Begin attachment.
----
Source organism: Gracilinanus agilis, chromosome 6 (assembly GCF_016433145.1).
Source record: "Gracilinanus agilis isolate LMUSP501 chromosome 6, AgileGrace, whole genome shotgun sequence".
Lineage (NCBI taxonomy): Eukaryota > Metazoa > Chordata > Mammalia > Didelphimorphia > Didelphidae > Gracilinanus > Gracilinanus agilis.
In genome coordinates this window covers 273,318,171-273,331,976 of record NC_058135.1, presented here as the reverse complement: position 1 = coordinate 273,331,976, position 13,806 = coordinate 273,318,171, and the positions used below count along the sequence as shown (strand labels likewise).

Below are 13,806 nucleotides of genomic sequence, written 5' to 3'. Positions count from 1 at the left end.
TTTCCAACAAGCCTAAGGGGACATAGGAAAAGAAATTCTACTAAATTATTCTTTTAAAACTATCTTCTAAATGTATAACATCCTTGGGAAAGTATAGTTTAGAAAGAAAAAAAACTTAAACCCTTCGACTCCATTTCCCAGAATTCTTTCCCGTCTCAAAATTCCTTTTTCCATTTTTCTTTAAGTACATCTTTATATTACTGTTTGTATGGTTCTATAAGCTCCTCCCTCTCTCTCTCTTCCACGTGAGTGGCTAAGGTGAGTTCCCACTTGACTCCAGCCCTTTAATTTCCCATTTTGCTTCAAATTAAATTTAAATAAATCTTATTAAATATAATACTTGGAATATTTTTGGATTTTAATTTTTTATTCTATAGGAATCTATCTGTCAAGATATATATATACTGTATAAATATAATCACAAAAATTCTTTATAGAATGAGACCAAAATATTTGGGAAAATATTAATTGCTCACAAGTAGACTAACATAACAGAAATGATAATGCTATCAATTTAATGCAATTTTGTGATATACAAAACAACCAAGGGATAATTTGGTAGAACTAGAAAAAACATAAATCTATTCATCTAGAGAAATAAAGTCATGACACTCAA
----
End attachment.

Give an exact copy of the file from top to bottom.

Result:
Source organism: Gracilinanus agilis, chromosome 6 (assembly GCF_016433145.1).
Source record: "Gracilinanus agilis isolate LMUSP501 chromosome 6, AgileGrace, whole genome shotgun sequence".
Lineage (NCBI taxonomy): Eukaryota > Metazoa > Chordata > Mammalia > Didelphimorphia > Didelphidae > Gracilinanus > Gracilinanus agilis.
In genome coordinates this window covers 273,318,171-273,331,976 of record NC_058135.1, presented here as the reverse complement: position 1 = coordinate 273,331,976, position 13,806 = coordinate 273,318,171, and the positions used below count along the sequence as shown (strand labels likewise).

Below are 13,806 nucleotides of genomic sequence, written 5' to 3'. Positions count from 1 at the left end.
TTTCCAACAAGCCTAAGGGGACATAGGAAAAGAAATTCTACTAAATTATTCTTTTAAAACTATCTTCTAAATGTATAACATCCTTGGGAAAGTATAGTTTAGAAAGAAAAAAAACTTAAACCCTTCGACTCCATTTCCCAGAATTCTTTCCCGTCTCAAAATTCCTTTTTCCATTTTTCTTTAAGTACATCTTTATATTACTGTTTGTATGGTTCTATAAGCTCCTCCCTCTCTCTCTCTTCCACGTGAGTGGCTAAGGTGAGTTCCCACTTGACTCCAGCCCTTTAATTTCCCATTTTGCTTCAAATTAAATTTAAATAAATCTTATTAAATATAATACTTGGAATATTTTTGGATTTTAATTTTTTATTCTATAGGAATCTATCTGTCAAGATATATATATACTGTATAAATATAATCACAAAAATTCTTTATAGAATGAGACCAAAATATTTGGGAAAATATTAATTGCTCACAAGTAGACTAACATAACAGAAATGATAATGCTATCAATTTAATGCAATTTTGTGATATACAAAACAACCAAGGGATAATTTGGTAGAACTAGAAAAAACATAAATCTATTCATCTAGAGAAATAAAGTCATGACACTCAA